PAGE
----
Stoneleigh Community Project to Strike Restrictive Racial Covenants

“Buy and Build this Fall in Stoneleigh” read an advertisement from the newly created Stoneleigh Corporation in the Sept. 9, 1924, printing of The Baltimore Sun Evening Edition. Highlighting the advantages of building during the autumn season, with low materials and labor costs and ample time to select fixtures and decorations, the Stoneleigh Corporation noted the area “has gained a place among Baltimore’s foremost suburban residential communities chiefly because of its unsurpassed location and its expert landscape treatment.” 

Nearly 100 years later, those published words still ring true. Tree-lined streets host artistically architectured residences with manicured lawns hugged by winding sidewalks. These attributes allow children to safely walk to their local elementary school, and foster a deep sense of community among the neighbors. The visionaries at the Stoneleigh Corporation recognized this appealing opportunity for potential buyers, and vowed that “our representatives will gladly show you over the property without the slightest obligation on your part.” 

However, beneath the words printed in The Baltimore Sun Evening Edition, were  disturbing realities of early 20th century housing policies. The Stoneleigh Corporation had only a particular buyer in mind when those words were printed. Those restrictions reveal deeply embedded prejudices that cemented deliberate exclusion and housing segregation in this community. 

The original 1922 deed between the Stoneleigh Corporation and the grantor Annie S. Von Kapff,, laid out the plot of land (110 acres), and a number of covenants that would guide the development of the community. Some of those covenants thankfully prohibited the development of slaughterhouses, graveyards, distilleries or asylums, which would have been quite unwelcome to those looking to live in this area of Towson. However, there was a third covenant included on the third page of the deed (Baltimore County Land Records, WPG 566 folios 345-49). It includes a line explicitly stating who was not permitted to live in one of Baltimore’s “foremost suburban residential communities.” The covenant states, “none of the land included in said tract, nor any building erected therein, shall be occupied by any negro or persons of negro extraction.” 

Stoneleigh was a planned community, built to serve the growing housing needs among the expanding middle- and upper-middle-class suburban population of Baltimore County in the 20th century. According to Maryland’s National Register of Historic Properties, an electric streetcar service connected the area directly to Baltimore City’s City Hall, catering to metropolitan professionals who desired life in the quiet suburbs. Restrictive racial covenants, combined with racially motivated governmental policies like redlining, and racial zoning, ensured that many of the most attractive areas of the county, including Stoneleigh, would only be available to white buyers.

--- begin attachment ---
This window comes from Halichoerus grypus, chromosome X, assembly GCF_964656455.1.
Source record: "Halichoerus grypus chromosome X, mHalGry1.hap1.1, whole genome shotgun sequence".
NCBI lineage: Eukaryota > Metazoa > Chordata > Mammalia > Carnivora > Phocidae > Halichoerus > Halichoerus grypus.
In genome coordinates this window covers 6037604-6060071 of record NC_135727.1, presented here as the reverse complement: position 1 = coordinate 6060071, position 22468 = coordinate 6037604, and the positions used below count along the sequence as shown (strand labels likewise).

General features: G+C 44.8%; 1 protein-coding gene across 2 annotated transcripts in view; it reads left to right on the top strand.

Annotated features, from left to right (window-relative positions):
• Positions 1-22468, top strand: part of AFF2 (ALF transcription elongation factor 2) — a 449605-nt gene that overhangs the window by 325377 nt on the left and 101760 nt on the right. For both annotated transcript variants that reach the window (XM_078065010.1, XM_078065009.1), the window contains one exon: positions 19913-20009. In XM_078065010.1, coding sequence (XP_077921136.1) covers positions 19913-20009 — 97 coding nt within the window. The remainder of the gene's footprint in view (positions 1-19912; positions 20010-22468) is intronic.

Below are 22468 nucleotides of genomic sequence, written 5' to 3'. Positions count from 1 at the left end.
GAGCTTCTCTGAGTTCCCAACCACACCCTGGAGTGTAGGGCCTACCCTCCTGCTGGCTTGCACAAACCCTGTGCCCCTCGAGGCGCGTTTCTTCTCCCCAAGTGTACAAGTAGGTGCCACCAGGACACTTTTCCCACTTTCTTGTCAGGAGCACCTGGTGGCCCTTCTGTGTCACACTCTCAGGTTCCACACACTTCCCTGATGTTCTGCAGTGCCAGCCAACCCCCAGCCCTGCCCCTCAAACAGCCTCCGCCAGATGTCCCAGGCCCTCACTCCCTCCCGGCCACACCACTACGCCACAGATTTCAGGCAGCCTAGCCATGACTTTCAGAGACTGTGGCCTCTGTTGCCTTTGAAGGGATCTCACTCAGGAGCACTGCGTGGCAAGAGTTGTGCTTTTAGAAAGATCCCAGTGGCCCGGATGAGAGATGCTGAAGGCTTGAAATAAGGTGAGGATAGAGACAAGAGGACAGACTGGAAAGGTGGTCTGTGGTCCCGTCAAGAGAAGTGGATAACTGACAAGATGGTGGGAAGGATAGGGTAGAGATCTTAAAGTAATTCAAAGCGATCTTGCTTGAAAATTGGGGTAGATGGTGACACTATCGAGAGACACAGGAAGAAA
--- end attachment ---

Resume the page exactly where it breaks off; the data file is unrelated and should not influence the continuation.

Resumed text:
Racially restrictive covenants were deemed unenforceable under the 14th Amendment in the 1948 Supreme Court ruling in Shelley v. Kraemer, and the Fair Housing Act of 1968 expressly prohibited race-based discrimination in the private housing market. The evolution of housing law, however, did not change the language in historical land records. Stoneleigh homes that were constructed before these changes in the law still bear the legacy of these racist policies in their historical legal deeds. Homes built after the 1948 Supreme Court decision also all tie back to the original 1922 deed between the Stoneleigh Corporation and the Brown family decedents, Annie S. Von Kapff, et al. This language was, and is, offensive, and is incompatible with who we are as a community.

This sobering reality cannot, and should not, be ignored or justified. They are a part of our collective memory and history, even if they do not currently reflect the community’s sentiment. An obligation to acknowledge and reckon with this shameful history is a necessary and appropriate part of celebrating the 100th anniversary of Stoneleigh. This is where our project began, and we need your help. The Stoneleigh Deed Change Working Group was formed to conduct research into every residence in the community by searching the land record to identify any deeds that still have the racial covenant’s language included. Thanks to our Maryland House of Delegates Representative Cathi Forbes, and her 2020 legislation (HB 1077, Ch 421), the process to strike racially restrictive covenants from the land record has been made much more accessible and free to the property owner. Rodgers Forge successfully modified all of its land records, becoming the first Maryland community to do so. 

This modification will not alter or edit a historic record to completely “erase” the racist language. Rather, the modification striking the language will be filed in the index with the Clerk of the Court as a repudiation of these racist covenants, and will be attached to the original deed so the most recent filings in the land record will show the language has been struck. 

If you would like to learn more about the history of the covenant and how you can strike this language from your home’s deed, please contact Volunteers from the Stoneleigh Deed Change Working Group can assist with researching individual deed histories and can help owners complete and file the form. While current Stoneleigh residents are not responsible for the language found in the historic record, we do have an obligation to acknowledge our history, learn from it, and to ensure that future generations understand the historical legacy of racist policies in our own neighborhood. We look forward to working with you in this effort to help build a community that lives up to our values. 

1928 Stoneleigh ad in the Baltimore Sun
Deed connected to Stoneleigh pool, 1938

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